Introduction: Sculpting a Miniature Knight Out of Air Drying Clay

Sculpting and painting a miniature knight.


Wire for armature

Some clay (I used Darwi Classic air drying clay)

Tools (I used a couple of wooden modeling tools and a knife)

Acrylic paints, brushes, undercoating

Step 1: Inspiration

Look for some illustrations of characters you are going to model. For example if you would like to create a knight of specific historical period and specific country, you have to know how typical clothing, armours, and weapons look like. Moreover, it would help you to paint the model.

Step 2: Making an Armature

You may make some simple models without any armature, but there are two reasons to use it. First, it makes our model more solid and easy to deal with details. Second, it guarantees correct anatomy proportions. Just google “extended armature diagram” and print one that you like. I suggest using some standard scale for miniatures (like 54mm or 72mm).
Print the diagram and shape a wire to fit it. I make small wire loops to mark joints. Note: you’ll need some extra wire beneath foot joints to secure your model to the stand.

Step 3: Posing

Bend the wire skeleton in the joints to pose it naturally. You may refer to your prototype illustrations.

Step 4: Cementing the Armature

Cover your armature with clay and wait until it becomes solid.

Step 5: Stand Attaching

Now you may form some stand and attach it to the skeleton. Just stick feet into soft clay. That is why you needed to short wire stubs beneath feet. Make sure feet joints are on the surface of the stand. Wait until it harden. Note: actually you may carry out this step later if it’s more comfortable for you to work on some details without stand. It depends on model size and pose.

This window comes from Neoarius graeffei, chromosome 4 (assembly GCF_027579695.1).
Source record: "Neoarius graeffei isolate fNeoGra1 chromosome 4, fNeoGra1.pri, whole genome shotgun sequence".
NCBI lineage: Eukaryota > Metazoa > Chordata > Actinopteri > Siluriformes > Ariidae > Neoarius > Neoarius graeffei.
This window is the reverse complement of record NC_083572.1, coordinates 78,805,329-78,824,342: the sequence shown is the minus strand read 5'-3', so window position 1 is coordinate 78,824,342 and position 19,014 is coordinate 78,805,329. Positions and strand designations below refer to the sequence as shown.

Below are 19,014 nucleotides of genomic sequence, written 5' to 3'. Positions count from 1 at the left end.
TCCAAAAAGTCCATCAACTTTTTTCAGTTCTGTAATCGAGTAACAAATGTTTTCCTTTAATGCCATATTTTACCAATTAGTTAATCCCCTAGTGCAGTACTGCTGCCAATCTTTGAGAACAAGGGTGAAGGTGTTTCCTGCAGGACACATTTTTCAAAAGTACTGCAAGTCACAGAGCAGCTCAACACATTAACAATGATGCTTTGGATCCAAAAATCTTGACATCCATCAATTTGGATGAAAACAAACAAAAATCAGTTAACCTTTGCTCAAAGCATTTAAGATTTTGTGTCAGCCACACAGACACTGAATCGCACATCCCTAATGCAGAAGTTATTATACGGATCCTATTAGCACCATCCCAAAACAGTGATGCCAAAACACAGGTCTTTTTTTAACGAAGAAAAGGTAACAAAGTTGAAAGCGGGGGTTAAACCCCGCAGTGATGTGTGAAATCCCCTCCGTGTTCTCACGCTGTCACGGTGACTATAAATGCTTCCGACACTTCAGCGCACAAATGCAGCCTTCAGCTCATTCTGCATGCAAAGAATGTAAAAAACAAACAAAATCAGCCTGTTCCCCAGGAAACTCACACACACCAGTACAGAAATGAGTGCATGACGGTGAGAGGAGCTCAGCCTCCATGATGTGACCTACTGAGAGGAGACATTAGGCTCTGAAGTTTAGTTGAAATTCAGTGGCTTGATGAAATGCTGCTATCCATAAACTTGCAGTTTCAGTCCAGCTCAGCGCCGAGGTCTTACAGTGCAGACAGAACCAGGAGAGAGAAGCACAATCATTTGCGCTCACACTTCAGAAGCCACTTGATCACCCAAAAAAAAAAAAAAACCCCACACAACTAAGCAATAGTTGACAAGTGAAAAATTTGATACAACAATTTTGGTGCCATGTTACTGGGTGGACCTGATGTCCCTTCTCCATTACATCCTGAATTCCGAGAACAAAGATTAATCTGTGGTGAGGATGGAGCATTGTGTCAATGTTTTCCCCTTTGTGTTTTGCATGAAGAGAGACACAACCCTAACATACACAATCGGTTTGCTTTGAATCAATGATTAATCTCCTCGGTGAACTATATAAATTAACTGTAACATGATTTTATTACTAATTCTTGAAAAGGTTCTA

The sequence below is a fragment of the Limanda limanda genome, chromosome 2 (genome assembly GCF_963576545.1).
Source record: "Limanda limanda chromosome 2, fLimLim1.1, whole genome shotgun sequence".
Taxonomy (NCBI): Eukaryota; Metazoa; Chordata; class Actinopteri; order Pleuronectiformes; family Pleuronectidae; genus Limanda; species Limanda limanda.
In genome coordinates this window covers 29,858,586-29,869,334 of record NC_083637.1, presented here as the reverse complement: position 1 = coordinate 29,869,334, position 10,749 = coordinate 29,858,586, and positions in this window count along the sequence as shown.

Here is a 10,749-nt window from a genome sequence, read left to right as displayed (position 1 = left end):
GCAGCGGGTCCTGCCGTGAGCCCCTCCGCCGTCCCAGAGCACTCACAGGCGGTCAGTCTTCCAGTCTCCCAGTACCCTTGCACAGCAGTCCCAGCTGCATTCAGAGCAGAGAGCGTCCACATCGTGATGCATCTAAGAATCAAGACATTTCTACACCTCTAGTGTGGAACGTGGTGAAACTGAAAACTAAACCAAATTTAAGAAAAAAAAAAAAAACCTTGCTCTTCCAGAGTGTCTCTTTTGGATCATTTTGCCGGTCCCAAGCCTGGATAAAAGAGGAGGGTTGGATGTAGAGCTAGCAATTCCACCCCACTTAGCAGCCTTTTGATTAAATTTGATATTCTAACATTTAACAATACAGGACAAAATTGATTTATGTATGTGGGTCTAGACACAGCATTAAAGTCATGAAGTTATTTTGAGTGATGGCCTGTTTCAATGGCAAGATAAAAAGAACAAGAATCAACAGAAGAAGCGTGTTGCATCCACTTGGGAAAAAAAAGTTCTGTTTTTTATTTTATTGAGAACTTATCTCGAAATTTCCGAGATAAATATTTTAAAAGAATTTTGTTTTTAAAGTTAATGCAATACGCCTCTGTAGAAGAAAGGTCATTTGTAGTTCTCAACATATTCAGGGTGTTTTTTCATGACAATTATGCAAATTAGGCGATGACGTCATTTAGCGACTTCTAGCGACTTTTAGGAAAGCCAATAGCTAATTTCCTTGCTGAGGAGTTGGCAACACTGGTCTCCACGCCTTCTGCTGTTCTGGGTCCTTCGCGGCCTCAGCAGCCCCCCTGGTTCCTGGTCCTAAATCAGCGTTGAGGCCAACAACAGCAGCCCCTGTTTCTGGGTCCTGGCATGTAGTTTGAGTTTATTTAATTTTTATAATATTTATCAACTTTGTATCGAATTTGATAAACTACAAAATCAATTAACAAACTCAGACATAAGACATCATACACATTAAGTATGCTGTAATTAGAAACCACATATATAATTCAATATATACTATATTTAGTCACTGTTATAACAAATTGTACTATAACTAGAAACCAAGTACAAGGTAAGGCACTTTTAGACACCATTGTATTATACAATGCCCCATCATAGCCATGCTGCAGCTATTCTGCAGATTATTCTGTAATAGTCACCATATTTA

Step 6: Applying Clay Layers

I use layer-by-layer technique. This sort of clay is easy to apply to already solid clay layer. So you may work on new details without affecting previous. Of course, it takes some time while the layer becomes solid.

Step 7: Mail

Pierce small dots to simulate mail texture.

Step 8: Sword and Shield

You may use match or toothpick for sword armature. Carve the form and length you need. Use the same idea for the sheath. Flatten a piece of clay for the shield and cut it with knife. Attach these details when your miniature is almost ready. Finally, make hands and fingers.

Step 9: Final Strokes

With your wet finger make the surface smooth. You may also cut minor defects with knife even when your model is solid.

Step 10: Undercoating

Put some primer on your sculpture. You may do it two times just in case you missed some minor details.

Step 11: Rough Painting

I user acrylic Polycolor paints but any acrylic paints would work well. First, paint large areas and details. Don’t worry about minor faults here. We’ll fix them later. Wait until paint becomes dry.

Step 12: Paint Details

Use the tiniest brush you have and sharpened sticks to paint small details.

Step 13: Shadows

Make thin, almost transparent mixture with black paint and water. Apply it to places where you need shadows. It would fill small holes and make them darker without spoiling main color. For example, mail would look pretty much metallic.

Step 14: Gather Your Army :)

Sculpting Challenge

Participated in the
Sculpting Challenge